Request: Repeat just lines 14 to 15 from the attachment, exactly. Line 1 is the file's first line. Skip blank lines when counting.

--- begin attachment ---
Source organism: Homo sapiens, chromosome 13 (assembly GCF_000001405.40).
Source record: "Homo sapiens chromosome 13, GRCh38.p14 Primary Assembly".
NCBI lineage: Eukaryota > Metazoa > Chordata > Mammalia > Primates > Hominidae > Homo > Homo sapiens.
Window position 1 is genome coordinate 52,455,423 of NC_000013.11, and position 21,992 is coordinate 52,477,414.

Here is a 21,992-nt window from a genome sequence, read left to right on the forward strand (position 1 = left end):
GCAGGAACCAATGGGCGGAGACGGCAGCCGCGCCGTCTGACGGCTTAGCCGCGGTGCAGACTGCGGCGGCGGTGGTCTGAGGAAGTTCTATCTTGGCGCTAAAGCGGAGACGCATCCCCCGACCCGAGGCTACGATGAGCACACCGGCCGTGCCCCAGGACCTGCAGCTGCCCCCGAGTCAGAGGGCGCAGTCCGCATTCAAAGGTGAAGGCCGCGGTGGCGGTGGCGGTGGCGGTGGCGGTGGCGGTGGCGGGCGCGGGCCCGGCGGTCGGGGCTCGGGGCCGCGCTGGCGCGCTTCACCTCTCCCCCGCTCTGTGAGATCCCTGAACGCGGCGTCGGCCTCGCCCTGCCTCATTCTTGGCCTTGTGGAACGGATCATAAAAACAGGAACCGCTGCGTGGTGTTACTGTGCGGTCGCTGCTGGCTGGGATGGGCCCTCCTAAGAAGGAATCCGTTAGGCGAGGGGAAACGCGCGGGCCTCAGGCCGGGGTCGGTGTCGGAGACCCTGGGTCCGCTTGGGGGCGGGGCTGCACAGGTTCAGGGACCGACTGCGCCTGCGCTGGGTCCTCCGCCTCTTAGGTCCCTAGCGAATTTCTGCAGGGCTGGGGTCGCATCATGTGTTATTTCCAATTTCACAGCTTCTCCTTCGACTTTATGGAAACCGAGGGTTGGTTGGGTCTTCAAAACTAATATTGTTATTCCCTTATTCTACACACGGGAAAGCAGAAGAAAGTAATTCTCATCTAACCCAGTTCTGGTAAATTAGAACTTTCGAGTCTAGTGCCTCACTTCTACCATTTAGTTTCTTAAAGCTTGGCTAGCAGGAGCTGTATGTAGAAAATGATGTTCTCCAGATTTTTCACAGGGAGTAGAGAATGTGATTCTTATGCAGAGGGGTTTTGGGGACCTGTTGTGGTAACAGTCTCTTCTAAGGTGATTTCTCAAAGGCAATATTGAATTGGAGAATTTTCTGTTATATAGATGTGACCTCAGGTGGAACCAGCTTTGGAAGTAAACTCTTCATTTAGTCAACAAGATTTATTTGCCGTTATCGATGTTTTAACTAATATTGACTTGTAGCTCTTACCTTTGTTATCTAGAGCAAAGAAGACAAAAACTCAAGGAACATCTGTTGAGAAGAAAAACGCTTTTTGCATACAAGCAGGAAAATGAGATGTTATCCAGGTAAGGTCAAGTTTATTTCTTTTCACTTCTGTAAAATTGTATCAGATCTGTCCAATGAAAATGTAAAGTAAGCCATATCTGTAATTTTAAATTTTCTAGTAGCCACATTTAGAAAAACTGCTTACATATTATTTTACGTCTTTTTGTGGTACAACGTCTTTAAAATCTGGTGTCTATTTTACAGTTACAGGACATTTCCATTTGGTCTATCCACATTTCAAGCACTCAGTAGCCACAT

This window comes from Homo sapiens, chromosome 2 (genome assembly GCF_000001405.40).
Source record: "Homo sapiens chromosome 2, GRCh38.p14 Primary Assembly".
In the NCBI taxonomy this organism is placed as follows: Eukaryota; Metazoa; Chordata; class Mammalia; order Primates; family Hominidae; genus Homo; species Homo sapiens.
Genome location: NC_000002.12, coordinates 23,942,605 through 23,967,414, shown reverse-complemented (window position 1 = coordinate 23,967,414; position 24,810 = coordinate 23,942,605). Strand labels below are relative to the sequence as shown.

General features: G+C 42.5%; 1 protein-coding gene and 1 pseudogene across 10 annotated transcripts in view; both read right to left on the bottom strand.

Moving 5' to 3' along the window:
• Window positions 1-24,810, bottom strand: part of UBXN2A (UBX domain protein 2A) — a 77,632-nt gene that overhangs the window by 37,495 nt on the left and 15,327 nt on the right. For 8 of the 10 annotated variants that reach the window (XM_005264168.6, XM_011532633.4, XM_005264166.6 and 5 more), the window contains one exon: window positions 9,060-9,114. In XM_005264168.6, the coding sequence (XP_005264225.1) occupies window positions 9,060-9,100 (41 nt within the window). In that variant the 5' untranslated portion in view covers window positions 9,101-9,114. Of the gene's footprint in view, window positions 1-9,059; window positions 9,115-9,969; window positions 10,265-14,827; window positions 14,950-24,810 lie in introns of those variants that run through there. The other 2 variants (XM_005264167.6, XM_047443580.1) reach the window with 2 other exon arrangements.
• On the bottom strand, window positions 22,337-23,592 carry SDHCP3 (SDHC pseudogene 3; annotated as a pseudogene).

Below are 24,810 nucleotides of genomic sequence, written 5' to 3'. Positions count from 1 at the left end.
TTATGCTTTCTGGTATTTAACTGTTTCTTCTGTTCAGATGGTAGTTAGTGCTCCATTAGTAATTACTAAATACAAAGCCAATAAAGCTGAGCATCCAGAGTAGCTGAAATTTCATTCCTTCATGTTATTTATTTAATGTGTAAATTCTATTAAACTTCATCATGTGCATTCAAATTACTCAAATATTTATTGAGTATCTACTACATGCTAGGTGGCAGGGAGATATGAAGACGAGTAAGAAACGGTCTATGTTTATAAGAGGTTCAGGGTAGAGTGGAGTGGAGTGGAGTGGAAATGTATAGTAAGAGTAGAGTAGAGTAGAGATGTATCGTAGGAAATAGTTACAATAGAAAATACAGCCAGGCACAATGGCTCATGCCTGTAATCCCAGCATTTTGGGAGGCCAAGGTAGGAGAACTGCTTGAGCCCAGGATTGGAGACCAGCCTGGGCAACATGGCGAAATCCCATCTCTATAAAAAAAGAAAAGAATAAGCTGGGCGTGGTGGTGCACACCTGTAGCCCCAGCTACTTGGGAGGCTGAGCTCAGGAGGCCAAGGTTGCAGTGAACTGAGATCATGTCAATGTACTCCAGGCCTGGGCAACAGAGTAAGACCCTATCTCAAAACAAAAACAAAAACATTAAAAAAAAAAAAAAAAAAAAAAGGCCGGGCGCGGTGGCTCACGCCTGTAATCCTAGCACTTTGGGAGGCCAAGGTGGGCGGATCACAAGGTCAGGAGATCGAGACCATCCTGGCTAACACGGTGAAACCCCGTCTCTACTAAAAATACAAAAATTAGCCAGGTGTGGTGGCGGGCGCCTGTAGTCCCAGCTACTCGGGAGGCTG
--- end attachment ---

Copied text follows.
• On the bottom strand, window positions 22,337-23,592 carry SDHCP3 (SDHC pseudogene 3; annotated as a pseudogene).

Below are 24,810 nucleotides of genomic sequence, written 5' to 3'. Positions count from 1 at the left end.